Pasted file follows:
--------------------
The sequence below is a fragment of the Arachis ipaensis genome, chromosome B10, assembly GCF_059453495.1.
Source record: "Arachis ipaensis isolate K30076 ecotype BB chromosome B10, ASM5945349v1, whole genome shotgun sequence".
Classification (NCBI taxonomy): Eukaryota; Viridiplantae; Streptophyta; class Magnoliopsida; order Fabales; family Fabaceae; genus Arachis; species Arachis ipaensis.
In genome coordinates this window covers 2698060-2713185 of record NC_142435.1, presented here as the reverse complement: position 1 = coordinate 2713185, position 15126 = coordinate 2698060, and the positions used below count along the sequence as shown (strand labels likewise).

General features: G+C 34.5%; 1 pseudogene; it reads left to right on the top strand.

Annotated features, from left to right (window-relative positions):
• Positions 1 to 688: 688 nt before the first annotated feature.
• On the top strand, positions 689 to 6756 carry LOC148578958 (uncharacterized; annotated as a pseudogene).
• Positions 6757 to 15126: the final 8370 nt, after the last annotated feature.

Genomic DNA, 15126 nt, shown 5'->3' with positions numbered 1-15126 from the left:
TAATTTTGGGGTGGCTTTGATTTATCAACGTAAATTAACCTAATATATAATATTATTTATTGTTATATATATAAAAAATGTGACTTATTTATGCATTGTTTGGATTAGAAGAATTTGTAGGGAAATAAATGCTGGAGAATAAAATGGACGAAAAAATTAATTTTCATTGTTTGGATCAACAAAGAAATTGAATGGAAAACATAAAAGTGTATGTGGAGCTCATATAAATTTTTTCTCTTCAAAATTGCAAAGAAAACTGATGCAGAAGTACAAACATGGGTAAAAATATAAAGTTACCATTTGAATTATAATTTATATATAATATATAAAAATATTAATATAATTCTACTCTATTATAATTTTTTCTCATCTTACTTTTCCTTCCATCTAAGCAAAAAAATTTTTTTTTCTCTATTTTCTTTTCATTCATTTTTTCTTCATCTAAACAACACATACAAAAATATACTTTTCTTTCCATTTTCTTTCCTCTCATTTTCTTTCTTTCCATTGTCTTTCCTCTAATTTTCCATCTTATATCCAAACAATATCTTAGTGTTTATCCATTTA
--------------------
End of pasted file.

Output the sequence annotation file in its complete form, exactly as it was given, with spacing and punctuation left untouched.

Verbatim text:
The sequence below is a fragment of the Arachis ipaensis genome, chromosome B10, assembly GCF_059453495.1.
Source record: "Arachis ipaensis isolate K30076 ecotype BB chromosome B10, ASM5945349v1, whole genome shotgun sequence".
Classification (NCBI taxonomy): Eukaryota; Viridiplantae; Streptophyta; class Magnoliopsida; order Fabales; family Fabaceae; genus Arachis; species Arachis ipaensis.
In genome coordinates this window covers 2698060-2713185 of record NC_142435.1, presented here as the reverse complement: position 1 = coordinate 2713185, position 15126 = coordinate 2698060, and the positions used below count along the sequence as shown (strand labels likewise).

General features: G+C 34.5%; 1 pseudogene; it reads left to right on the top strand.

Annotated features, from left to right (window-relative positions):
• Positions 1 to 688: 688 nt before the first annotated feature.
• On the top strand, positions 689 to 6756 carry LOC148578958 (uncharacterized; annotated as a pseudogene).
• Positions 6757 to 15126: the final 8370 nt, after the last annotated feature.

Genomic DNA, 15126 nt, shown 5'->3' with positions numbered 1-15126 from the left:
TAATTTTGGGGTGGCTTTGATTTATCAACGTAAATTAACCTAATATATAATATTATTTATTGTTATATATATAAAAAATGTGACTTATTTATGCATTGTTTGGATTAGAAGAATTTGTAGGGAAATAAATGCTGGAGAATAAAATGGACGAAAAAATTAATTTTCATTGTTTGGATCAACAAAGAAATTGAATGGAAAACATAAAAGTGTATGTGGAGCTCATATAAATTTTTTCTCTTCAAAATTGCAAAGAAAACTGATGCAGAAGTACAAACATGGGTAAAAATATAAAGTTACCATTTGAATTATAATTTATATATAATATATAAAAATATTAATATAATTCTACTCTATTATAATTTTTTCTCATCTTACTTTTCCTTCCATCTAAGCAAAAAAATTTTTTTTTCTCTATTTTCTTTTCATTCATTTTTTCTTCATCTAAACAACACATACAAAAATATACTTTTCTTTCCATTTTCTTTCCTCTCATTTTCTTTCTTTCCATTGTCTTTCCTCTAATTTTCCATCTTATATCCAAACAATATCTTAGTGTTTATCCATTTA